Bishop David M. O’Connell, C.M., is joined by the priests of St. Rose Parish, Belmar, and his master of ceremonies at the livestream Mass on Holy Saturday.  Video Screenshot
Bishop David M. O’Connell, C.M., is joined by the priests of St. Rose Parish, Belmar, and his master of ceremonies at the livestream Mass on Holy Saturday. Video Screenshot
" We were isolated in our homes, but, through the capabilities of technology, we were all together, one Body in Christ. "
The internet was never so integral to the practice of the faith as during this year’s Holy Week and Easter, and the worldwide quarantine against COVID-19.

When it became clear that 2020 would be like no other year before it, parishes of the Diocese moved quickly to provide livestreaming of their Masses. By the time Holy Week had arrived, more than 50 parishes had succeeded in securing a virtual Mass participation for their communities via their websites, YouTube, or other social media sites.  A list of available Masses maintained by The Monitor staff was updated nearly every day with additional parishes that wanted to be added.

Overwhelming Engagement

Bishop David M. O’Connell, C.M., announced that he would celebrate the liturgies of Holy Week and Easter without a congregation from St. Rose Church, Belmar, with a small group of the parish’s priests and liturgical ministers. The Bishop was principal celebrant for the Masses and liturgies, beginning with Palm Sunday and culminating in the Easter Vigil, which together garnered well over 100,000 views in real time and afterward.  

“It is evident that Catholics have a real hunger for the Mass, especially Holy Week Masses and liturgies,” said Marianne Hartman, director of the diocesan department of Multimedia Production. Hartman’s department consulted with St. Rose personnel throughout the week in their efforts to wire the Belmar church, install cameras and set up the feed to the diocesan YouTube channel. The result of this effort enabled the faithful to experience the tradition-rich liturgies, celebrate a spiritual Communion and be enriched by the Bishop’s homilies.

Statistics on viewership of the Easter Vigil provided an unquestionable testament to the faithful’s desire to be connected through technology as the Church commemorated Christ’s Resurrection. Roughly 35,000 watched the livestream of the nearly 90-minute liturgy, with 3,160 concurrent, or real-time viewers, at its peak. Subsequent views boosted this total (as of print time) to nearly 65,000 views with an average viewing time of 6:37.

Hartman reported the video of the Mass garnered more than 300 “likes” and numerous comments and greetings reflecting viewers’ Easter joy.

“I was so moved by the comments,” Hartman recalled. “I got choked up reading how appreciative people were to find the Mass online. [People] were grateful to be part of the celebration, and of course, everyone loves to hear Bishop O’Connell preach.”

Hartman admitted to being pleasantly surprised, not only about the number of views of the Vigil Mass, but also with its geographical reach. In addition to “hits” in the United States and neighboring Mexico and Canada, people from nearly 40 other countries tuned in, including the United Kingdom, the Philippines, New Zealand, Singapore, Hong Kong, Pakistan, Saudi Arabia, Poland, Spain, Germany, Kenya, Ghana, Guam, Nigeria, France, Kuwait, Egypt, the Netherlands and more.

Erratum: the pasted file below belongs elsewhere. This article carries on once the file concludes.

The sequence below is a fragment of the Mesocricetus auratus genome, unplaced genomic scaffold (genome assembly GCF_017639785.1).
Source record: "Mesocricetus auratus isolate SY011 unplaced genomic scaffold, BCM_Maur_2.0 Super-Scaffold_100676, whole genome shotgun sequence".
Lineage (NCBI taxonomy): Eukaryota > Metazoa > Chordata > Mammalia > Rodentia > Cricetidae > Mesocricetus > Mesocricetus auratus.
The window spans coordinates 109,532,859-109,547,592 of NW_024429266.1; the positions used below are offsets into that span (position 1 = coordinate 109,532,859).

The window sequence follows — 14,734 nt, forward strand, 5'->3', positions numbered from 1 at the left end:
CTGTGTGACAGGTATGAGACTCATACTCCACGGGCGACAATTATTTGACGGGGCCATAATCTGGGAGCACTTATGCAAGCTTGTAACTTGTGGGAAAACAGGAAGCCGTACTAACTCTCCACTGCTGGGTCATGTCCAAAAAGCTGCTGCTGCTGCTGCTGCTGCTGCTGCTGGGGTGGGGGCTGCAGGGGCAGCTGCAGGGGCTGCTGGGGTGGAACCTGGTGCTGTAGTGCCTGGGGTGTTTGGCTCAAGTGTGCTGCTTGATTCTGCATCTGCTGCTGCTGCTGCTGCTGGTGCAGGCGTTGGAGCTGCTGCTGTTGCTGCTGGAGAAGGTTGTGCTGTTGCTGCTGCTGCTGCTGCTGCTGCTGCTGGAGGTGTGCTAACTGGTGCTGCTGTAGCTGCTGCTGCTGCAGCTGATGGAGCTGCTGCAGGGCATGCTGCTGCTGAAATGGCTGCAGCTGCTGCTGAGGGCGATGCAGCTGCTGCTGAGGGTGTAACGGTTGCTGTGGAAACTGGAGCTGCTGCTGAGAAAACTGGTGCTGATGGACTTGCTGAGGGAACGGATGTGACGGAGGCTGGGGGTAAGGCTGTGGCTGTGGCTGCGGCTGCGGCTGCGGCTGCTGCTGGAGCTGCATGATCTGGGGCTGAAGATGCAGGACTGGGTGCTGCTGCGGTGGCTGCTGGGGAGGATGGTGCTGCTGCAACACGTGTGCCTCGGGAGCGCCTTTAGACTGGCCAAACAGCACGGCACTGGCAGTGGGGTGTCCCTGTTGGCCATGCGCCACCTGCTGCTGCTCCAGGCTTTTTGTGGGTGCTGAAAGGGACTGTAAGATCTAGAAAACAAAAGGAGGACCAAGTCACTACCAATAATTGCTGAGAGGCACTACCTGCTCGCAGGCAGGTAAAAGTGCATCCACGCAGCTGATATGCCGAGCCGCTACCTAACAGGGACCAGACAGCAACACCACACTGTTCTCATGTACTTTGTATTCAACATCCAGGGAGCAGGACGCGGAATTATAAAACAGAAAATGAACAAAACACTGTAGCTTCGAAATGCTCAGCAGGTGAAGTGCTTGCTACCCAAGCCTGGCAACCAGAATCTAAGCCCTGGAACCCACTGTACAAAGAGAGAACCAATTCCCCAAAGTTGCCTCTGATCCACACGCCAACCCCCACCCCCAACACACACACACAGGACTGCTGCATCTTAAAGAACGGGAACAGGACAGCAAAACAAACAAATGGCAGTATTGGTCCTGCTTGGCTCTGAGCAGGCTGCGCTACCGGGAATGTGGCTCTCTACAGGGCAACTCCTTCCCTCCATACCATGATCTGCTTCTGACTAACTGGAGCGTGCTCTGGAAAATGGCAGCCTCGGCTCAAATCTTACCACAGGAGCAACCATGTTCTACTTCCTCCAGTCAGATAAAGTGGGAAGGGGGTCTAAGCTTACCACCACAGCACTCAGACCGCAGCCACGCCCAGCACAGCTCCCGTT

The Easter Vigil livestream proved to be a labor of love for those behind the scenes and a spiritual boon for those who participated.  “The livestreaming of Holy Week and Easter liturgies was a great gift that the Bishop gave, not just to the Diocese but people all over the world,” Hartman said. “We were isolated in our homes, but, through the capabilities of technology, we were all together, one Body in Christ.”

Other Video Outreach

Parish priests recognized very quickly that their communities were responding in significant numbers to parish-produced video before and during Holy Week. The priests and their teams embraced video and other media to stay in contact with the faithful, many of whom were struggling because they could not take part in some of the most solemn and sacred observances of the Church year.

One priest played piano for a moving meditation. Others produced unique presentations of the Stations of the Cross with music and powerful images. Many shared a bit of good humor and comforting words in special Holy Week video messages.

The approaches were unique, but the purpose was the same – to connect parishioners at home with their faith communities and the traditions of Holy Week and Easter in an unprecedented time. Some of these efforts have been shared on the diocesan YouTube channel in a special playlist.

The more than 20 videos shared to date represent a variety of worship experiences such as praying the Stations of the Cross and Eucharistic Adoration. There were also many priests who offered teachings on the Sacred Triduum (Holy Thursday, Good Friday and Holy Saturday) as well as encouraging messages on how to make the most of Holy Week during the pandemic.

Hartman extended appreciation to parishes that submitted their videos as well, saying she believed that they can serve as a tool to help the Diocese’s faithful connect as an online community.

“We are once again reminded that we are not alone,” she said.

To view the playlist of videos produced by priests for Holy Week, visit YouTube.com/trentondiocese.

Christina Leslie, correspondent, and Rayanne Bennett, associate publisher, contributed to this story.